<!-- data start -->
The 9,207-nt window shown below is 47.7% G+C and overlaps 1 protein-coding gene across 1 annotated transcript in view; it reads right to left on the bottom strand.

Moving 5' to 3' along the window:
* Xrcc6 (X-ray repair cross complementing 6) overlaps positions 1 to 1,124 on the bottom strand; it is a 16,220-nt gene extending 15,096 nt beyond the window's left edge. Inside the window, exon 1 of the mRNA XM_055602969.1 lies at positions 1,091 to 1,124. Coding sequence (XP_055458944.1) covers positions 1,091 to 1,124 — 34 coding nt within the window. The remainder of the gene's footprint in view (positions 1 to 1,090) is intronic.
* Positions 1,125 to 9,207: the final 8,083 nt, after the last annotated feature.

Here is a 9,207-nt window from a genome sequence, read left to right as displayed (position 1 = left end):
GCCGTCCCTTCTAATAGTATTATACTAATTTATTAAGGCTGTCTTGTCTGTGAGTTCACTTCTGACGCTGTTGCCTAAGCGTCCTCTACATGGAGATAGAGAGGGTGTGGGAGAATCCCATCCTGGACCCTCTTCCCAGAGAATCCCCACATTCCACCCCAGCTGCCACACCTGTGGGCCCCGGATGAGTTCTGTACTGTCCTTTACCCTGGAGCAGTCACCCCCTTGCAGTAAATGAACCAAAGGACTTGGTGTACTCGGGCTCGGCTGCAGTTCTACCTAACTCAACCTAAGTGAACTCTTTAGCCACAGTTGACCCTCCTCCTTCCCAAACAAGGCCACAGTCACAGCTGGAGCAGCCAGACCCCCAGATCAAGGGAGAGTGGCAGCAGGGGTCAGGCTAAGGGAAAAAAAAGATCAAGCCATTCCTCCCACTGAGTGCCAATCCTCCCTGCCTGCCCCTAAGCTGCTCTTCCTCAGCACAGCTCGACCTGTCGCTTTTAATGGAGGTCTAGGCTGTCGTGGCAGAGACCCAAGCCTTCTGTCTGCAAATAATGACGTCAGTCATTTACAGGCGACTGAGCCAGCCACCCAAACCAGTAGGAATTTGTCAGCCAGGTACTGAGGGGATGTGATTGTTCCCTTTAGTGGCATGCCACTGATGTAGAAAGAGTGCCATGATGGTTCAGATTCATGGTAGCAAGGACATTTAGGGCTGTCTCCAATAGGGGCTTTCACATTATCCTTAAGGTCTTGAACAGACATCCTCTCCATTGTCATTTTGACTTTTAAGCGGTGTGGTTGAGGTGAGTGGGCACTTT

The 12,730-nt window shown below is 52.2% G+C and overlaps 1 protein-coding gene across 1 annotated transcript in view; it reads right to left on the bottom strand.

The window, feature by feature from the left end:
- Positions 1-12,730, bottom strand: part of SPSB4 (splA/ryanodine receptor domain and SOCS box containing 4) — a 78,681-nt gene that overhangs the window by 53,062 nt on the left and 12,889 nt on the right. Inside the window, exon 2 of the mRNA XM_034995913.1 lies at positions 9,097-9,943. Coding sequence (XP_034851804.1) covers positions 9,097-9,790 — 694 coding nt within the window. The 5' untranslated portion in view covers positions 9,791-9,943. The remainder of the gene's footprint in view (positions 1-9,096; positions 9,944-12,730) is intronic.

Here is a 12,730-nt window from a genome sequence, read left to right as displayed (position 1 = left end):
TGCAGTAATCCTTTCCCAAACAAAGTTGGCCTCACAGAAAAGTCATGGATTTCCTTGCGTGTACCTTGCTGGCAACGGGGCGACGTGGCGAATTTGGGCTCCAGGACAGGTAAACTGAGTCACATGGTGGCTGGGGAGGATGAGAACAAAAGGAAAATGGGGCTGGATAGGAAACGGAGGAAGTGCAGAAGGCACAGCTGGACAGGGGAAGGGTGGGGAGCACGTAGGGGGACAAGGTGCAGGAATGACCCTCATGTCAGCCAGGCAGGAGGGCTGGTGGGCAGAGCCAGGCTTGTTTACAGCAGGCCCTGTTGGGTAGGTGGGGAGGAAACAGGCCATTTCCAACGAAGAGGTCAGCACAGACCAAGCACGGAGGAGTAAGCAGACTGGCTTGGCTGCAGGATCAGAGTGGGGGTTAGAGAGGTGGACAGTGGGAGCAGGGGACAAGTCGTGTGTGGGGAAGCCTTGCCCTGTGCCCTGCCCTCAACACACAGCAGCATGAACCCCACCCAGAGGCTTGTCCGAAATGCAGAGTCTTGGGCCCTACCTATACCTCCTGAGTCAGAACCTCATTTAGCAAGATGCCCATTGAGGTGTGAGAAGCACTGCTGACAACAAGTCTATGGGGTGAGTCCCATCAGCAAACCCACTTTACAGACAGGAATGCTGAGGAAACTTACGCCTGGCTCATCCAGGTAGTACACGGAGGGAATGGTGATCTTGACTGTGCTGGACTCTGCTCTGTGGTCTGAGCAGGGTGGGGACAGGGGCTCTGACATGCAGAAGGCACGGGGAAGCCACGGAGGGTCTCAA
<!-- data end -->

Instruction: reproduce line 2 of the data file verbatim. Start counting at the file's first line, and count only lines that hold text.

Moving 5' to 3' along the window: